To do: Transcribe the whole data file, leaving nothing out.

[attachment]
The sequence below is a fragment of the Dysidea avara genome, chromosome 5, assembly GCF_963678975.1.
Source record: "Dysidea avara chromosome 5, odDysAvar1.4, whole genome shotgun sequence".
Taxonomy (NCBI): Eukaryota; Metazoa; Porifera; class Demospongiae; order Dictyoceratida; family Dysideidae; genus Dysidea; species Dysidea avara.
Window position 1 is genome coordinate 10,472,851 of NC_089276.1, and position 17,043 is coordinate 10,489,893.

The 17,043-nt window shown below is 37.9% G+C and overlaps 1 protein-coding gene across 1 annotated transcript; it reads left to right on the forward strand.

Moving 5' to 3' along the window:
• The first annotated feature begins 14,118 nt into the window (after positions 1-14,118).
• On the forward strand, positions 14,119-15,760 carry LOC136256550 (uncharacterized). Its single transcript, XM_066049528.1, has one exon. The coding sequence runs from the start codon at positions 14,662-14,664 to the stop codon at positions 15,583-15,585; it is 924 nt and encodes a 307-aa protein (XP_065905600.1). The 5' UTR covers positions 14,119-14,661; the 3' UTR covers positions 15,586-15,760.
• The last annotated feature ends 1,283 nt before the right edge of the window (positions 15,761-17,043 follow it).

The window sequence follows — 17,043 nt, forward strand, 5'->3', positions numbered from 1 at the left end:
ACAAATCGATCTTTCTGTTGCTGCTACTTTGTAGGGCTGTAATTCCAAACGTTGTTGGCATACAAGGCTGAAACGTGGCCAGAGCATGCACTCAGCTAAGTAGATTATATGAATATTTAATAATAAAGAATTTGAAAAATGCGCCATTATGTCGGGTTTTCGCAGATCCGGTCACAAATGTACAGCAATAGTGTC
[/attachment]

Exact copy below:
The sequence below is a fragment of the Dysidea avara genome, chromosome 5, assembly GCF_963678975.1.
Source record: "Dysidea avara chromosome 5, odDysAvar1.4, whole genome shotgun sequence".
Taxonomy (NCBI): Eukaryota; Metazoa; Porifera; class Demospongiae; order Dictyoceratida; family Dysideidae; genus Dysidea; species Dysidea avara.
Window position 1 is genome coordinate 10,472,851 of NC_089276.1, and position 17,043 is coordinate 10,489,893.

The 17,043-nt window shown below is 37.9% G+C and overlaps 1 protein-coding gene across 1 annotated transcript; it reads left to right on the forward strand.

Moving 5' to 3' along the window:
• The first annotated feature begins 14,118 nt into the window (after positions 1-14,118).
• On the forward strand, positions 14,119-15,760 carry LOC136256550 (uncharacterized). Its single transcript, XM_066049528.1, has one exon. The coding sequence runs from the start codon at positions 14,662-14,664 to the stop codon at positions 15,583-15,585; it is 924 nt and encodes a 307-aa protein (XP_065905600.1). The 5' UTR covers positions 14,119-14,661; the 3' UTR covers positions 15,586-15,760.
• The last annotated feature ends 1,283 nt before the right edge of the window (positions 15,761-17,043 follow it).

The window sequence follows — 17,043 nt, forward strand, 5'->3', positions numbered from 1 at the left end:
ACAAATCGATCTTTCTGTTGCTGCTACTTTGTAGGGCTGTAATTCCAAACGTTGTTGGCATACAAGGCTGAAACGTGGCCAGAGCATGCACTCAGCTAAGTAGATTATATGAATATTTAATAATAAAGAATTTGAAAAATGCGCCATTATGTCGGGTTTTCGCAGATCCGGTCACAAATGTACAGCAATAGTGTC